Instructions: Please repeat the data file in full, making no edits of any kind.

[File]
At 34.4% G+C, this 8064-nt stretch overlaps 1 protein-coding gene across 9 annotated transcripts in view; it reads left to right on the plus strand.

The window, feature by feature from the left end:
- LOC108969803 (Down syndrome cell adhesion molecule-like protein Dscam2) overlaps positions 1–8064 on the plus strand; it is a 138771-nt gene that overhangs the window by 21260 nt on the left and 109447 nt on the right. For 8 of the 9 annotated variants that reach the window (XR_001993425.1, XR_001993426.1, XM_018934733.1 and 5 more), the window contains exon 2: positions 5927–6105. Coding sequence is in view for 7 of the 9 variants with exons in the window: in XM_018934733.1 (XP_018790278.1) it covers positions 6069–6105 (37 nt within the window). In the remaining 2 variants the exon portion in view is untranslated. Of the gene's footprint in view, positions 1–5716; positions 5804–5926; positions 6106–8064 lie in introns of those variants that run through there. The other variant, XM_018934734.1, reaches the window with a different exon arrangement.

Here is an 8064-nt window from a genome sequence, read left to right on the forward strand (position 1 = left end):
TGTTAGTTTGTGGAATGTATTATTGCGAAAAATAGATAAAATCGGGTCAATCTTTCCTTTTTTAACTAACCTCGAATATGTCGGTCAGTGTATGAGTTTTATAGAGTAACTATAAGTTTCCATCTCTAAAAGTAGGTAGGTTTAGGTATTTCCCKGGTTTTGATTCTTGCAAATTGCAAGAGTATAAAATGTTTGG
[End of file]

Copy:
At 34.4% G+C, this 8064-nt stretch overlaps 1 protein-coding gene across 9 annotated transcripts in view; it reads left to right on the plus strand.

The window, feature by feature from the left end:
- LOC108969803 (Down syndrome cell adhesion molecule-like protein Dscam2) overlaps positions 1–8064 on the plus strand; it is a 138771-nt gene that overhangs the window by 21260 nt on the left and 109447 nt on the right. For 8 of the 9 annotated variants that reach the window (XR_001993425.1, XR_001993426.1, XM_018934733.1 and 5 more), the window contains exon 2: positions 5927–6105. Coding sequence is in view for 7 of the 9 variants with exons in the window: in XM_018934733.1 (XP_018790278.1) it covers positions 6069–6105 (37 nt within the window). In the remaining 2 variants the exon portion in view is untranslated. Of the gene's footprint in view, positions 1–5716; positions 5804–5926; positions 6106–8064 lie in introns of those variants that run through there. The other variant, XM_018934734.1, reaches the window with a different exon arrangement.

Here is an 8064-nt window from a genome sequence, read left to right on the forward strand (position 1 = left end):
TGTTAGTTTGTGGAATGTATTATTGCGAAAAATAGATAAAATCGGGTCAATCTTTCCTTTTTTAACTAACCTCGAATATGTCGGTCAGTGTATGAGTTTTATAGAGTAACTATAAGTTTCCATCTCTAAAAGTAGGTAGGTTTAGGTATTTCCCKGGTTTTGATTCTTGCAAATTGCAAGAGTATAAAATGTTTGG